• People who are very overweight (obese).

Symptoms

According to Healthline, these are some of the main bodily symptoms associated with vitamin D deficiency:

  • difficulty thinking clearly
  • bone pain
  • frequent bone fractures
  • muscle weakness
  • soft bones that may result in deformities
  • unexplained fatigue

It is important to note that symptoms do not always arise with vitamin D deficiency until levels get extremely low, which makes it particularly difficult to diagnose.

A vitamin D blood test is the only way to categorically determine if you are deficient in vitamin D. You can either get a blood test at your doctors or you can purchase a home fingerprick test.

Choosing the right supplement – vitamin D3 vs vitamin D2

Choosing the correct form of vitamin D to supplement with is just as important as supplementation itself, and although the new government guidelines now advise that everyone takes a vitamin D supplement, actual advice in this area has been scarce.

Vitamin D3 vs Vitamin D2

Vitamin D3 is the most bioavailable form of this nutrient and far preferable to Vitamin D2 to supplement with.

Vitamin D2 is also known as ergocalciferol and is commonly produced by plants in response to UV radiation. Some fortified foods contain vitamin D2 as an inexpensive way to boost nutrient, however it is not well absorbed or utilised by the body.

Vitamin D3 (also known as cholecalciferol) is the most bio effective and biologically active form of this nutrient and is found in humans and animals. When sunlight hits the skin it then converts cholesterol into the bioactive form of vitamin D3 hence why sunlight is so important – without it, vitamin D3 cannot be utilised by the body.

So when choosing a vitamin D supplement, you are looking for vitamin D3 and not vitamin D2. Where you wish to take a multivitamin and mineral that includes Vitamin D3 it is always important to select such a multi-formula with a nutrient content tailored for your age, gender, pre-existing medical conditions, or specifically for children where appropriate. If you are considering taking a vitamin D3 supplement and a multivitamin make sure that you assess the total combined dosage of the vitamin that you will be taking.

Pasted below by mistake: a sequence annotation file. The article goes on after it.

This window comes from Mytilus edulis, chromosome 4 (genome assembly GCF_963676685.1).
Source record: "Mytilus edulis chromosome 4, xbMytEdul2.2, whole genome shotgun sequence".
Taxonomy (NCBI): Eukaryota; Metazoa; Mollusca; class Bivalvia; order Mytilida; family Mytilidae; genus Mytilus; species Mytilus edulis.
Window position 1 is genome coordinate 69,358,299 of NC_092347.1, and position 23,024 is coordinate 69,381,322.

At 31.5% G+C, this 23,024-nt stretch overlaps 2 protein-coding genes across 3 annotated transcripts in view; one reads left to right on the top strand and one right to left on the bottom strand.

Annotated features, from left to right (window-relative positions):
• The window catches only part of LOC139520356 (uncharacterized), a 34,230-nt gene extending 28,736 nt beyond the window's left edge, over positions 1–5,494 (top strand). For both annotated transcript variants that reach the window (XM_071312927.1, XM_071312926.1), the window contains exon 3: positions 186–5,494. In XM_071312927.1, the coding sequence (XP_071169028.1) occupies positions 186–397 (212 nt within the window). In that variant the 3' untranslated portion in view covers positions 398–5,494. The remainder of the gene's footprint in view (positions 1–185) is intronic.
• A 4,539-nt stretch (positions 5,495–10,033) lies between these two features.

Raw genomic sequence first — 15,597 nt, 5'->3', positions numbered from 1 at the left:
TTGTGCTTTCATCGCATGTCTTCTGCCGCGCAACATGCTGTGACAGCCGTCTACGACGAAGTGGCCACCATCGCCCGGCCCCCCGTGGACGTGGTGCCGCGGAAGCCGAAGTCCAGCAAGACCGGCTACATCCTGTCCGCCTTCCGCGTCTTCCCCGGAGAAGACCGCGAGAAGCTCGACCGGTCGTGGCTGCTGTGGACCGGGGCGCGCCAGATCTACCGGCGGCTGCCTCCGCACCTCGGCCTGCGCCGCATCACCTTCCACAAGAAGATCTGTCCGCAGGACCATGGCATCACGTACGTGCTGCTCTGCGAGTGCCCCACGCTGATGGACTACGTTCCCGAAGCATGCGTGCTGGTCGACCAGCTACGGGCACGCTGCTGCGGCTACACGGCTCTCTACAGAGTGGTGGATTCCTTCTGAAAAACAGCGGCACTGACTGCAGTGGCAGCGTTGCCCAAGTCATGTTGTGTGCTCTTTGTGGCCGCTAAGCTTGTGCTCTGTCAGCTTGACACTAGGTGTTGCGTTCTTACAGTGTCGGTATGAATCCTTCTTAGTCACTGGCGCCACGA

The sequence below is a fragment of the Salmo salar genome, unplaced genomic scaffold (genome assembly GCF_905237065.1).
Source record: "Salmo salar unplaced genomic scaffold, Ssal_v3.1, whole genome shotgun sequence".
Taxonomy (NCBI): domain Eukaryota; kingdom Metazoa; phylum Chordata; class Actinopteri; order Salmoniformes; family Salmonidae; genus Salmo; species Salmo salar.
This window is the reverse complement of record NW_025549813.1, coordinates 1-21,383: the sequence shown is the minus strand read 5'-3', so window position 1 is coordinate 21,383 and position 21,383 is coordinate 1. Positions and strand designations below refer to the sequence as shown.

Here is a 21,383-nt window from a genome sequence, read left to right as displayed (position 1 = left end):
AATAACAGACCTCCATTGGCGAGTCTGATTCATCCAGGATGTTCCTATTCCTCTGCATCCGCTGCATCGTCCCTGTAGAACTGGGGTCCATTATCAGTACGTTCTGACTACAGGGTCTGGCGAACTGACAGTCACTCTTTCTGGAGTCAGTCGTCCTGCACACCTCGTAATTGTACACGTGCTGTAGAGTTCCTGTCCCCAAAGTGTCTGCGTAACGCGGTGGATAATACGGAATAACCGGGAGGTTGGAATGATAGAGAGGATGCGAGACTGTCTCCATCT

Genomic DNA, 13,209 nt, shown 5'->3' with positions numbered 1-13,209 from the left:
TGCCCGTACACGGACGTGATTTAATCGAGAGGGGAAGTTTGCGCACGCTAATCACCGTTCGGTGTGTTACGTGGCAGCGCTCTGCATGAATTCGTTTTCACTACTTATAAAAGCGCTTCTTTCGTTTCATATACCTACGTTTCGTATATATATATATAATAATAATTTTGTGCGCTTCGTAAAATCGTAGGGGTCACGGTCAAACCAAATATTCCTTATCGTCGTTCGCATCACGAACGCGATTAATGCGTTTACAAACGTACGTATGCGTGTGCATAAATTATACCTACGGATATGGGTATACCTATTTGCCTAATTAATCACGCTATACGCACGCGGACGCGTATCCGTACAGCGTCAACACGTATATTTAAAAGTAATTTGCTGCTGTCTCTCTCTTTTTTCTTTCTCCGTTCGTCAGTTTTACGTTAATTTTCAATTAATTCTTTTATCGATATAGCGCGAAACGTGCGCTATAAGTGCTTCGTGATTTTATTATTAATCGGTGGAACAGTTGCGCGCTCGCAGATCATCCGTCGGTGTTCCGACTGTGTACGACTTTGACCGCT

Relevant Cytoplan products

Wholefood High Potency Vegan Vitamin D3 – From Vitamin D3-rich lichen extract. High potency at 1250% RDA per tablet.

Wholefood Vitamin D3 15μg –  this Wholefood vitamin D3 comprises a natural plant base of lichen and is suitable for children and perfect to be taken alongside a suitable multivitamin.

NEW Vitamin D3 & K2 – This product is ideally designed for short term use to elevate levels of K2/D3 and is ideally used in conjunction with any of our multiformulae.


Related Cytoplan blogs

Vitamin D – A timely reminder on its importance

Vitamin D “reduces the risk of falling” – The mechanisms unfolded

New approved claims for Zinc, vitamin D, calcium and selenium

Vitamin D infographic


If you have any questions regarding the topics that have been raised, or any other health matters please do contact me (Amanda) by phone or email at any time.

amanda@cytoplan.co.uk, 01684 310099

Amanda Williams and the Cytoplan Editorial Team: Clare Daley, Joseph Forsyth and Joanna Doverman.


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6 thoughts on “Vitamin D – New government guidelines